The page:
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Pointers To Members and their power

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Before introducing you to pointer-to-member, I will give you an application of it because you will realize the power of it through that example. You will have to assume certain things and be patient till you are through with this document. You have a rectangle class, which has four members, left, top, right, bottom. Your header file looks like this:

#ifndef __TEST_H__
#define __TEST_H__

class Rect
		left = top = right = bottom = 0;
	long left;
	long top;
	long right;
	long bottom;

class Arbitrator
	Arbitrator( long Rect::* pSomeMemberOfRect ) : m_pSomeMemberOfRect( pSomeMemberOfRect )
	long Rect::* m_pSomeMemberOfRect;

// This is your main class
class Main
		// Default arbitrator is left
		m_currentArbitrator = &arbLeftOfRect;

	void foo();
	static Arbitrator arbLeftOfRect;
	static Arbitrator arbTopOfRect;
	static Arbitrator arbRightOfRect;
	static Arbitrator arbBottomOfRect;

	Arbitrator* m_currentArbitrator;

#endif // __TEST_H__

You might wonder what long rect::* (type of m_pSomeMemberOfRect) is and why it can't be long*. Well, the answer will be evident to you a little later. Be patient.

Now let us look at the .cpp of this file.

#include "test.h"
#include "iostream.h"
#include "string.h"

// Define the static member variables...
// They are defined with the appropriate members of rect.
// Do not get surprised by the &Rect::left...etc. they have a meaning...
// And I will explain it a little later...
Arbitrator Main::arbLeftOfRect(&Rect::left);
Arbitrator Main::arbTopOfRect(&Rect::top);
Arbitrator Main::arbRightOfRect(&Rect::right);
Arbitrator Main::arbBottomOfRect(&Rect::bottom);

int main( int argc, char* argv[] )
	Main mainObj;

	if( argc != 2 )
		cout << "Usage: test <left/right/top/bottom>" << endl;
		return 1;
	if( !strcmp( argv[1], "left" ) )
		mainObj.m_currentArbitrator = &Main::arbLeftOfRect;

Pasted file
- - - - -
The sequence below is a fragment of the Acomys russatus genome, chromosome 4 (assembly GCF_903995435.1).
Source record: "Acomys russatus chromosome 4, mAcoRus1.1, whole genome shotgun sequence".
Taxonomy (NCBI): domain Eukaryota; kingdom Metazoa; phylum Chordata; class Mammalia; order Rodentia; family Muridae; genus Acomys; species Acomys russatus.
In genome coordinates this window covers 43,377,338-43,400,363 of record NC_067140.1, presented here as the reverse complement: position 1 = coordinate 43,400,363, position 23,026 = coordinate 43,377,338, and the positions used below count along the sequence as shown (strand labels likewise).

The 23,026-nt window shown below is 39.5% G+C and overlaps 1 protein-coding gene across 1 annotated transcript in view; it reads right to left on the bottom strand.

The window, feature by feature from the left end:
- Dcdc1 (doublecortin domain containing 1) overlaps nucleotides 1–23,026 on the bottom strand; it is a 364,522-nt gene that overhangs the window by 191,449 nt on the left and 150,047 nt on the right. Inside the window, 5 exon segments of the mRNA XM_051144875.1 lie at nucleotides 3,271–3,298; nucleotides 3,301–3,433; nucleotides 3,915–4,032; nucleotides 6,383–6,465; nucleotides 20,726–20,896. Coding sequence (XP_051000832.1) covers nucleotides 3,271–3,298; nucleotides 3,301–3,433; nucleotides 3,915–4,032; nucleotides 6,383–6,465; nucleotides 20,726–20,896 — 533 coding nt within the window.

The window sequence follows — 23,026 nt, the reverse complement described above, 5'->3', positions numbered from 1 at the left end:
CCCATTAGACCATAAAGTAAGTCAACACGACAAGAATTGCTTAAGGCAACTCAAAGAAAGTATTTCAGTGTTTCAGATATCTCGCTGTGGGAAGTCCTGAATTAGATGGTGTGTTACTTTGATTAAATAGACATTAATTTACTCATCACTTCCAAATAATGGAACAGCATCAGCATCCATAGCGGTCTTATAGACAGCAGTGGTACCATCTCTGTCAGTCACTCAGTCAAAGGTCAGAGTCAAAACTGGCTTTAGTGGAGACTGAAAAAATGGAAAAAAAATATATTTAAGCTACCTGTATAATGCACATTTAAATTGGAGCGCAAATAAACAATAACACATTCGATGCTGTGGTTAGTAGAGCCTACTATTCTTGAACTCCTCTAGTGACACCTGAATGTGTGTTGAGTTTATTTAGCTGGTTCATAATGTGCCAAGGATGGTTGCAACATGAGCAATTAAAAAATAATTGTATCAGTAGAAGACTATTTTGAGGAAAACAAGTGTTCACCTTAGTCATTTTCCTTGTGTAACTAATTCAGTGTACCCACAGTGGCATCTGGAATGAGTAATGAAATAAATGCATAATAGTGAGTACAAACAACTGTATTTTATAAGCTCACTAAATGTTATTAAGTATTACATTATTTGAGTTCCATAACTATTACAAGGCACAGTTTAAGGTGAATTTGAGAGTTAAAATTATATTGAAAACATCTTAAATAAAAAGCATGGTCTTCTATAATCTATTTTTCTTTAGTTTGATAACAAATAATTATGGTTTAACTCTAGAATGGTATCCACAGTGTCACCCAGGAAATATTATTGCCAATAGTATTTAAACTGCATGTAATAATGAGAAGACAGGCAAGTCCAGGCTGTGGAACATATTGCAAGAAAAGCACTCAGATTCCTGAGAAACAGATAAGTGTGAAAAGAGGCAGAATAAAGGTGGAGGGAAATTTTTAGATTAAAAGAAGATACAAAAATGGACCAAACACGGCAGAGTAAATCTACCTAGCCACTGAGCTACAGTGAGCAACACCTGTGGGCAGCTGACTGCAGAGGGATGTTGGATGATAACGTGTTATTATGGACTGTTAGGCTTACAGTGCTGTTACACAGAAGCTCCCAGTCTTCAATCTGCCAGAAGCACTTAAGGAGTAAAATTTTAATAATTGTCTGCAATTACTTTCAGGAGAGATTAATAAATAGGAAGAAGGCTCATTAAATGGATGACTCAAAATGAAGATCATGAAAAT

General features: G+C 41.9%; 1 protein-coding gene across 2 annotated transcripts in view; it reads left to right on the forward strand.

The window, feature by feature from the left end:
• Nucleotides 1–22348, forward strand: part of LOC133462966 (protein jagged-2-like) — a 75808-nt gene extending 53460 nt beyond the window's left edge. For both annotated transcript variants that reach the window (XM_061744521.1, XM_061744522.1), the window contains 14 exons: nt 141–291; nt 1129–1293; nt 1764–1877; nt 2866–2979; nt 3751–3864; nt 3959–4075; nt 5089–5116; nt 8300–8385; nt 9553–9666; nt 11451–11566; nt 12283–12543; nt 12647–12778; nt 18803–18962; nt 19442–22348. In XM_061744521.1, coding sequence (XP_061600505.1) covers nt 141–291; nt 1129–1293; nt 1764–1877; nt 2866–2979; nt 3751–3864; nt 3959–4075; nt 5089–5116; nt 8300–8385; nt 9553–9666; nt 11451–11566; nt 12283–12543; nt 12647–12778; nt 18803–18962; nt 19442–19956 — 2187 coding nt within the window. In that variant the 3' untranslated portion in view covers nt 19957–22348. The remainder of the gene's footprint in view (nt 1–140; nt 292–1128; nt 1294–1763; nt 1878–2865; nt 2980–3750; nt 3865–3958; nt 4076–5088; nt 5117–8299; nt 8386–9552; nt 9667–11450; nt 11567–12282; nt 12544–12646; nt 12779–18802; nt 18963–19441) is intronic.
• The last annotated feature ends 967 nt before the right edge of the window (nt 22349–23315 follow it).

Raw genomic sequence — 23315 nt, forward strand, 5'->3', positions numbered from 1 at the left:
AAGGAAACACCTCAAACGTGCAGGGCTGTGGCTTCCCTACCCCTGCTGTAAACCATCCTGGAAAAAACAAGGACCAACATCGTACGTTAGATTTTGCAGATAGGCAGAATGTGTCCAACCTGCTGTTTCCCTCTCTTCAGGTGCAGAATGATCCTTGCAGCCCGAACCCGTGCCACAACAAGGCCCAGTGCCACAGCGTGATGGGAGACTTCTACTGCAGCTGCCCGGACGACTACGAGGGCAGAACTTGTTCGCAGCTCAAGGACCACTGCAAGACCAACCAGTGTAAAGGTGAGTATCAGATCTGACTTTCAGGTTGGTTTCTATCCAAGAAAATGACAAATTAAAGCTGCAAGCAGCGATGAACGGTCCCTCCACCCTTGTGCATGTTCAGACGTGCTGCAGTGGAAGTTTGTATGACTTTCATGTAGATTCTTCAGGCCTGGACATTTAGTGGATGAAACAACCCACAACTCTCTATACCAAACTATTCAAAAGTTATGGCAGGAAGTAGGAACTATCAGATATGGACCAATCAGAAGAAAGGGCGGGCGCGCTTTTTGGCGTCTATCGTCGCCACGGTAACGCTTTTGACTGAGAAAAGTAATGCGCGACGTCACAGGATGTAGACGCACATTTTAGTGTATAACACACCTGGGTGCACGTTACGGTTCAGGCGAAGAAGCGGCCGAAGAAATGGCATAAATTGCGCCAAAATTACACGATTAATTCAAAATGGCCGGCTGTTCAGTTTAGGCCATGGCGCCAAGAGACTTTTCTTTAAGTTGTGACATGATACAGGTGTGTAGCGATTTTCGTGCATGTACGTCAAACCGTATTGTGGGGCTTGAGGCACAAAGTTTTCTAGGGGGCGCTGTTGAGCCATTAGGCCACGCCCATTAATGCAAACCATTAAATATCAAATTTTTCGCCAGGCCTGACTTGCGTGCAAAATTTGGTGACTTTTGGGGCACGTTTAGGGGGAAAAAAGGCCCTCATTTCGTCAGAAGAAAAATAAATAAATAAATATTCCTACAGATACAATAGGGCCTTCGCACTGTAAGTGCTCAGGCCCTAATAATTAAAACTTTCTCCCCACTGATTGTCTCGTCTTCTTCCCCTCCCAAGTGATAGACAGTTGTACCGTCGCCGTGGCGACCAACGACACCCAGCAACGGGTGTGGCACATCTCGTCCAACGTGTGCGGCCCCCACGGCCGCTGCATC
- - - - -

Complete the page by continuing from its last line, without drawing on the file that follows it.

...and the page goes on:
else if( !strcmp( argv[1], "top" ) )
		mainObj.m_currentArbitrator = &Main::arbTopOfRect;
	else if( !strcmp( argv[1], "right" ) )
		mainObj.m_currentArbitrator = &Main::arbRightOfRect;
	else if( !strcmp( argv[1], "bottom" ) )
		mainObj.m_currentArbitrator = &Main::arbBottomOfRect;
		cout << "Type left/right/top or bottom" << endl;
		return 1;
	return 0;

void Main::foo()
	// Assume you are getting the rect from somewhere
	Rect rect;

	rect.left = 1; = 2;
	rect.right = 3;
	rect.bottom = 4;

	// notice this line...
	int xy = rect.*m_currentArbitrator->m_pSomeMemberOfRect;
	cout << xy << endl;

Compile the above code and type this on the command line...

test left

Now type this...

test right

You should get 1 as the output in the first case and 3 in the second case. Can you figure out what happened? I will tell you what certain bizarre pieces of code mean and leave it to you to put the pieces together. If you are not the doc reading types, debug the code and you will learn more than what I explain here. First, what does &Rect::left or &Rect::right mean? It means the address of the left variable RELATIVE to the beginning of the rect object. Now, during the static initializations, you do not have a rect object. But what you do have is the offset of left member or right member from any rect object. Here, the offset of left is 0 (because it is the first member) and hence, the value of &Rect::left is 0x00000000. Similarly, the offset of top is 4 bytes. So, &Rect::top will be 0x00000004 and so on for right and bottom.

Now, we also understand that the line

*pI // pI being a pointer to int and it's value = 0x3d4f0b9f...

means, "get the content at the memory address 0x3d4f0b9f bytes away from 0x00000000".

Now that we have understood these two important pieces of information, what is a pointer-to-member? If you come across a line,

rect.*pI // pI being a pointer to int INSIDE A Rect class and it's value = 0x00000004

Should it make sense? It should and it does. I have added the rest of the code just to make this point evident. If it is still not clear, I will explain what the above line of code means. It means, "get the content at the memory address 0x00000004 bytes away from &rect". It is the offset of the member inside it's class or structure. Feel free to copy and paste the above .h and .cpp code and do whatever to understand this powerful concept. One last bit. A "normal" pointer cannot be type-casted to pointer-to-member. The compiler cribs. But try it out.

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